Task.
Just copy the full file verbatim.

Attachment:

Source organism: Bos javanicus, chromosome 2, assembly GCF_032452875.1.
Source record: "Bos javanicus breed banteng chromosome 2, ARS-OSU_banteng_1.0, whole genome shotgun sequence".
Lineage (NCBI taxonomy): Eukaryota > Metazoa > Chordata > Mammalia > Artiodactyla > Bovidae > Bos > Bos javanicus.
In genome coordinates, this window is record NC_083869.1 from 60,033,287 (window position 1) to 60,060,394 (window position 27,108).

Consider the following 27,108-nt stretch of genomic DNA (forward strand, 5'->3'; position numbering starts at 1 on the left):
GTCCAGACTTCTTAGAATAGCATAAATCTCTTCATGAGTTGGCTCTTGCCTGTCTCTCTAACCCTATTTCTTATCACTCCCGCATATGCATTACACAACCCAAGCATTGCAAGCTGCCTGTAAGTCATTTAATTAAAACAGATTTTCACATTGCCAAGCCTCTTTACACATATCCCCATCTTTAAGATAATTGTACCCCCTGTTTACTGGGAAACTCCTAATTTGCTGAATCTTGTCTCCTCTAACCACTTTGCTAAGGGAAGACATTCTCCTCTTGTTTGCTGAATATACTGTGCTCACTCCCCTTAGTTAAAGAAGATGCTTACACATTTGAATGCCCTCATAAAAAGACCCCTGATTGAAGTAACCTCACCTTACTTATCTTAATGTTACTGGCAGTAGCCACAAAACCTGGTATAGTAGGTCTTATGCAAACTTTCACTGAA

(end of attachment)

Source organism: Bos javanicus, chromosome 2, assembly GCF_032452875.1.
Source record: "Bos javanicus breed banteng chromosome 2, ARS-OSU_banteng_1.0, whole genome shotgun sequence".
Lineage (NCBI taxonomy): Eukaryota > Metazoa > Chordata > Mammalia > Artiodactyla > Bovidae > Bos > Bos javanicus.
In genome coordinates, this window is record NC_083869.1 from 60,033,287 (window position 1) to 60,060,394 (window position 27,108).

Consider the following 27,108-nt stretch of genomic DNA (forward strand, 5'->3'; position numbering starts at 1 on the left):
GTCCAGACTTCTTAGAATAGCATAAATCTCTTCATGAGTTGGCTCTTGCCTGTCTCTCTAACCCTATTTCTTATCACTCCCGCATATGCATTACACAACCCAAGCATTGCAAGCTGCCTGTAAGTCATTTAATTAAAACAGATTTTCACATTGCCAAGCCTCTTTACACATATCCCCATCTTTAAGATAATTGTACCCCCTGTTTACTGGGAAACTCCTAATTTGCTGAATCTTGTCTCCTCTAACCACTTTGCTAAGGGAAGACATTCTCCTCTTGTTTGCTGAATATACTGTGCTCACTCCCCTTAGTTAAAGAAGATGCTTACACATTTGAATGCCCTCATAAAAAGACCCCTGATTGAAGTAACCTCACCTTACTTATCTTAATGTTACTGGCAGTAGCCACAAAACCTGGTATAGTAGGTCTTATGCAAACTTTCACTGAA